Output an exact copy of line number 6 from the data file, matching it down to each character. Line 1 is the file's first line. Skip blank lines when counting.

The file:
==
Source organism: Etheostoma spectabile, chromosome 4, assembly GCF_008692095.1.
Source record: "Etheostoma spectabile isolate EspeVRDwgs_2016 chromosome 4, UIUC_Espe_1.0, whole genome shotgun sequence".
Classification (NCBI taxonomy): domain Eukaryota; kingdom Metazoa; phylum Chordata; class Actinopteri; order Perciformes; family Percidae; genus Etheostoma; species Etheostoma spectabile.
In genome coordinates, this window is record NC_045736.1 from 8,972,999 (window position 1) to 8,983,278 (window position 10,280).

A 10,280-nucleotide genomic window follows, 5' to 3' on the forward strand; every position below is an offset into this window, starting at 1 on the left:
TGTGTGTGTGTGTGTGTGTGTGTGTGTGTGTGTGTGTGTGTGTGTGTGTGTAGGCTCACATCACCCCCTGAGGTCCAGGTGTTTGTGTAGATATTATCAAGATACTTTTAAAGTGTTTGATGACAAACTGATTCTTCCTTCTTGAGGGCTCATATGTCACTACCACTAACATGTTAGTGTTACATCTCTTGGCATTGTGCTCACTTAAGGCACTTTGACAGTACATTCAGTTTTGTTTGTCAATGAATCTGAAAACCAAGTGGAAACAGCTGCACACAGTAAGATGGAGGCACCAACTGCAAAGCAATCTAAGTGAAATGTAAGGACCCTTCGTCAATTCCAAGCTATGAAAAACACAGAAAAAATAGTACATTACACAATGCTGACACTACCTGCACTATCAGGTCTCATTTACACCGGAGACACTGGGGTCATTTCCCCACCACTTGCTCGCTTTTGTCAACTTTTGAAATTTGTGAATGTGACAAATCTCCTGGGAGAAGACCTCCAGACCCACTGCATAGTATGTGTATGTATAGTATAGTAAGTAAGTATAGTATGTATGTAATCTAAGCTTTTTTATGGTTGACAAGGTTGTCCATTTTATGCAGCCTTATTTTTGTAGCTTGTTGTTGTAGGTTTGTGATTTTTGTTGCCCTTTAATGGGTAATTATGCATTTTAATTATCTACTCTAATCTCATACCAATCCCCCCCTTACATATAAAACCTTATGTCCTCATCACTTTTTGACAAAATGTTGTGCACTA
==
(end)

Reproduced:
TGTGTGTGTGTGTGTGTGTGTGTGTGTGTGTGTGTGTGTGTGTGTGTGTGTAGGCTCACATCACCCCCTGAGGTCCAGGTGTTTGTGTAGATATTATCAAGATACTTTTAAAGTGTTTGATGACAAACTGATTCTTCCTTCTTGAGGGCTCATATGTCACTACCACTAACATGTTAGTGTTACATCTCTTGGCATTGTGCTCACTTAAGGCACTTTGACAGTACATTCAGTTTTGTTTGTCAATGAATCTGAAAACCAAGTGGAAACAGCTGCACACAGTAAGATGGAGGCACCAACTGCAAAGCAATCTAAGTGAAATGTAAGGACCCTTCGTCAATTCCAAGCTATGAAAAACACAGAAAAAATAGTACATTACACAATGCTGACACTACCTGCACTATCAGGTCTCATTTACACCGGAGACACTGGGGTCATTTCCCCACCACTTGCTCGCTTTTGTCAACTTTTGAAATTTGTGAATGTGACAAATCTCCTGGGAGAAGACCTCCAGACCCACTGCATAGTATGTGTATGTATAGTATAGTAAGTAAGTATAGTATGTATGTAATCTAAGCTTTTTTATGGTTGACAAGGTTGTCCATTTTATGCAGCCTTATTTTTGTAGCTTGTTGTTGTAGGTTTGTGATTTTTGTTGCCCTTTAATGGGTAATTATGCATTTTAATTATCTACTCTAATCTCATACCAATCCCCCCCTTACATATAAAACCTTATGTCCTCATCACTTTTTGACAAAATGTTGTGCACTA